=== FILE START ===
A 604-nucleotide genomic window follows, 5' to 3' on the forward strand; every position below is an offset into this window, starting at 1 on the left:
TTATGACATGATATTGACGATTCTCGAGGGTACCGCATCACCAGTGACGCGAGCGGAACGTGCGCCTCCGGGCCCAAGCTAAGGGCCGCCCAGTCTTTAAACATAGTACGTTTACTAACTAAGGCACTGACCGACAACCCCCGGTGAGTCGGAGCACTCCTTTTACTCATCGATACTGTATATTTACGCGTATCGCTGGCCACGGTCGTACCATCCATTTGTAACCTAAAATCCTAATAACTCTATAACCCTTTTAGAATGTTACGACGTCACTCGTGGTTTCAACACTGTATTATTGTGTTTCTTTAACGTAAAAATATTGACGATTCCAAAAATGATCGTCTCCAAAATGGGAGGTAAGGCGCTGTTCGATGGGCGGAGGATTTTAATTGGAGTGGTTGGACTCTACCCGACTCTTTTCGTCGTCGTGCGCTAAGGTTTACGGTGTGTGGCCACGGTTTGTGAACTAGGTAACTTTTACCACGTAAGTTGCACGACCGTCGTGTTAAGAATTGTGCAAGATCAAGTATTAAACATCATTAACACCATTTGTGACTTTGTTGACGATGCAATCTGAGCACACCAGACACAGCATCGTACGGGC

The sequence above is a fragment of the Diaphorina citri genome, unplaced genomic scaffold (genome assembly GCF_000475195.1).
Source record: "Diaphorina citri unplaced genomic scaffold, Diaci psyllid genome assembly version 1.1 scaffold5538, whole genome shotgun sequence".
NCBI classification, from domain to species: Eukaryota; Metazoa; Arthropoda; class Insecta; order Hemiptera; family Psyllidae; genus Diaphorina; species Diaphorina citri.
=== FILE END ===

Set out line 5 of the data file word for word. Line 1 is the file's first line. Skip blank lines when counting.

NCBI classification, from domain to species: Eukaryota; Metazoa; Arthropoda; class Insecta; order Hemiptera; family Psyllidae; genus Diaphorina; species Diaphorina citri.